“I wasn’t playing as hard (early on),” Young admitted. “I just was satisfied being where I was, being too comfortable. My confidence was down. I have to change that around.”

Crowder, a straight-no-chaser kind of fellow, said as much when I asked him about the changes he has seen in Young.

“He’s taking stuff a little more serious,” Crowder said. “It’s growing up. He came in as a first-round draft pick and was on the borderline of getting cut. I don’t know what else is going to wake you up.”

That’s part of what made this decision so difficult and on some levels, left players with mixed emotions about the decision.

For those of us who followed this team through training camp, there was no question that Young had the better camp.

But the one thing that was never questioned with Hunter, was his work ethic. He made his share of mistakes and missed more shots than a player with a sharpshooter's reputation should, but you never got a sense it had anything to do with him not working as hard as he needed to.

That was among the more notable issues with Young who came into the league as an 18-year-old. That youth probably worked for him as opposed to Hunter who played three years of college basketball and was expected to be seemingly more NBA-ready.

Even though Hunter’s NBA future is on uncertain ground now, he’s too young and too talented to not get at least one more crack with an NBA team.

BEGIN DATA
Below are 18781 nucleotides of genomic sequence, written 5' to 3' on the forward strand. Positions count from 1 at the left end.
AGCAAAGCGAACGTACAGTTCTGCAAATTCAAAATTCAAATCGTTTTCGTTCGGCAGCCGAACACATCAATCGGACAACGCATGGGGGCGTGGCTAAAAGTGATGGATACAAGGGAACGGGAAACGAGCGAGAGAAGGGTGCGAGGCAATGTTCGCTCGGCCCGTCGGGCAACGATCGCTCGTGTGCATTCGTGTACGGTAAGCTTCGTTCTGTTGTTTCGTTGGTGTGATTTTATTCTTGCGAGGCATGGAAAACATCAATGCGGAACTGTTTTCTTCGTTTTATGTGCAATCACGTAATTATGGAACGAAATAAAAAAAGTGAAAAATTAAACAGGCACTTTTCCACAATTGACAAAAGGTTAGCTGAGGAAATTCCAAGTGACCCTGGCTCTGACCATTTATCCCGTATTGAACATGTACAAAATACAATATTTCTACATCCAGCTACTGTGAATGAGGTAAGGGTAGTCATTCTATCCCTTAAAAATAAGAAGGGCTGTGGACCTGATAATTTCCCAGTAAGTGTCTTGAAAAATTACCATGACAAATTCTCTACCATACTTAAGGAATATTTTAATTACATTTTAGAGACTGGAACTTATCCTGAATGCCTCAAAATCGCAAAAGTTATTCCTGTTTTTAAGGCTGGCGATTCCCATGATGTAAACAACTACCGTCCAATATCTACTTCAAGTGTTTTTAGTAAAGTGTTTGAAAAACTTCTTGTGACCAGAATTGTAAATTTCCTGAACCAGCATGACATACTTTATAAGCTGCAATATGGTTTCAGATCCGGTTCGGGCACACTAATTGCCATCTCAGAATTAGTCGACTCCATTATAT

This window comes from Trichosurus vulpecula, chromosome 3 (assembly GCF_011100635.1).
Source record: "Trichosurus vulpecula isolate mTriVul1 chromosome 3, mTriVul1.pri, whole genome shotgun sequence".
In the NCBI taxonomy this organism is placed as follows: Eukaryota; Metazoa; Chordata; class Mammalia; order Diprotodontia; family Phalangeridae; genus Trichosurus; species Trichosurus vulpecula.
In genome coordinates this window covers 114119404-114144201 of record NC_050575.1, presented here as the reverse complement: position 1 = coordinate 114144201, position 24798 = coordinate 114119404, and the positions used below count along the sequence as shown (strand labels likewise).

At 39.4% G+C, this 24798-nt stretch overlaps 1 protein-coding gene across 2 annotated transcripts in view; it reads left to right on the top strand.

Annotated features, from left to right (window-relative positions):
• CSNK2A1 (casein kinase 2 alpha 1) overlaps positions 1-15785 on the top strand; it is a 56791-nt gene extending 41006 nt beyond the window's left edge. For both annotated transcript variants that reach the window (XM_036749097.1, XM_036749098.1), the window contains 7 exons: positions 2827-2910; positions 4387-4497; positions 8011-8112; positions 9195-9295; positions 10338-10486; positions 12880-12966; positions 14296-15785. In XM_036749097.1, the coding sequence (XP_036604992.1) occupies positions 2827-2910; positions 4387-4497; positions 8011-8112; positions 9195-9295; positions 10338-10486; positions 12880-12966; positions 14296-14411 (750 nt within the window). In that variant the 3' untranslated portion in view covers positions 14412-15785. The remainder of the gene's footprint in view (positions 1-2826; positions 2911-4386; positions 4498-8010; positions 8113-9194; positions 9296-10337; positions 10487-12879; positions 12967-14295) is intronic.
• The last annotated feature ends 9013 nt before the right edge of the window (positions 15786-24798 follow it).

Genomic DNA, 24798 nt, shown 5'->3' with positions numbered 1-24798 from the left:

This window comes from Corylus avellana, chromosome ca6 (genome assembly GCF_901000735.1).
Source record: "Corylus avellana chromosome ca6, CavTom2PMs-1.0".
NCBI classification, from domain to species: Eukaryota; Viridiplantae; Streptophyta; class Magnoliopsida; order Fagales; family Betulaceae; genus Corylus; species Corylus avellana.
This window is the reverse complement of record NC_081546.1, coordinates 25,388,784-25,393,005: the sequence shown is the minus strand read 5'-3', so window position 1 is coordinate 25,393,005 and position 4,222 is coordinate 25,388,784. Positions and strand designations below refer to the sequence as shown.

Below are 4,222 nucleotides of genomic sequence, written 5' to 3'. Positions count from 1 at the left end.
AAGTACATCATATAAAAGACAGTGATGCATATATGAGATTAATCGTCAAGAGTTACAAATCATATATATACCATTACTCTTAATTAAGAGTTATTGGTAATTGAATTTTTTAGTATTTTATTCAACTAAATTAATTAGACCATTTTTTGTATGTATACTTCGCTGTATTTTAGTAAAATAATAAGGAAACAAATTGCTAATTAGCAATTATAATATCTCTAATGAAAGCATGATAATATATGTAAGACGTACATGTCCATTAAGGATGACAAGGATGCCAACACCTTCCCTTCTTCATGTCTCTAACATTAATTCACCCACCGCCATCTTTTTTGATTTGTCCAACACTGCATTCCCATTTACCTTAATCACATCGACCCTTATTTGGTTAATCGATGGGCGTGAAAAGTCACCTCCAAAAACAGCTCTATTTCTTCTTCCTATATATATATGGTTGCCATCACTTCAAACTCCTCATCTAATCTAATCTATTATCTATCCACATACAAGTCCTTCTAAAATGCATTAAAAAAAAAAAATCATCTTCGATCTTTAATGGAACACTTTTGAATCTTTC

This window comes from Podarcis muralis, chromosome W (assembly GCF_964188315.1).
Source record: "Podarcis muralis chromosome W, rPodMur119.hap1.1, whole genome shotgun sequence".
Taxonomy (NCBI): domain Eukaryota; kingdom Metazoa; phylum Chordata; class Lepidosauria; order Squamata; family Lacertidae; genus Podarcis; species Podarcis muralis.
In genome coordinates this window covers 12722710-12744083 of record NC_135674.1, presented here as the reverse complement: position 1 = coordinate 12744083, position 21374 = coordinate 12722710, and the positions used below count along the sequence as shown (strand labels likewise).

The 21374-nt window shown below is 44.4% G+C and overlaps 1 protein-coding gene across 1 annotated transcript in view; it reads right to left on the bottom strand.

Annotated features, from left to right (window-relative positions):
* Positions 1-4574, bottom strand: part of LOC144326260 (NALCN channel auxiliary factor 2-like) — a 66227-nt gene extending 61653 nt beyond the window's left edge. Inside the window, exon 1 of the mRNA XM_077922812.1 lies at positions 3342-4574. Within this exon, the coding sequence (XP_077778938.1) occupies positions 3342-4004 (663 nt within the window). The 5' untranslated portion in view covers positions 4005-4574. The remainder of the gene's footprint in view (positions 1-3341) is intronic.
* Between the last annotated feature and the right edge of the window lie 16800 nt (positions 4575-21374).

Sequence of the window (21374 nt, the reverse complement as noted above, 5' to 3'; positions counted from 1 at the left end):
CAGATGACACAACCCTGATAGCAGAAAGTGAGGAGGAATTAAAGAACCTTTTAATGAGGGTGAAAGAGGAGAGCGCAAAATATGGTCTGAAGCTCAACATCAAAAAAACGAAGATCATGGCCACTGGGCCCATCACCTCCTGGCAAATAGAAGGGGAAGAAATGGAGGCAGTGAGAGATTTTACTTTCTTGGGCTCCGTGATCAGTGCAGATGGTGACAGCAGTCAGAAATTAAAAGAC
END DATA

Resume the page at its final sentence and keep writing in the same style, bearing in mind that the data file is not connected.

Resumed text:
And by Boston waiving him, he really does become a low-risk, high-reward prospect that an NBA team might want to take a closer look at with their club. 

And Young remains a Celtic, doing all that he can to climb up the pecking order which now has him as the clear-cut 15th man on the roster.

He might see more minutes than rookie Demetrius Jackson and possibly second-year forward Jordan Mickey, but Young’s future with the Boston Celtics is still on relatively thin ice.

“I told him this morning, this might be the first time he’s earned anything in his life,” said Danny Ainge, Boston’s president of basketball operations.  “He earned this by his play, day-in and day-out. He was given a lot as a young kid with a lot of promise, a lot of potential. We talked about earlier this summer, he had to come out and win a spot with some good competition and he did. He needs to keep doing what he’s doing.”

More than anything else, Young has been consistent in his effort, overall energy and attention to detail. But it remains to be seen if Young has done all that to just secure a roster spot, or has he truly grown up and figured out what has to be done in order to be an NBA player.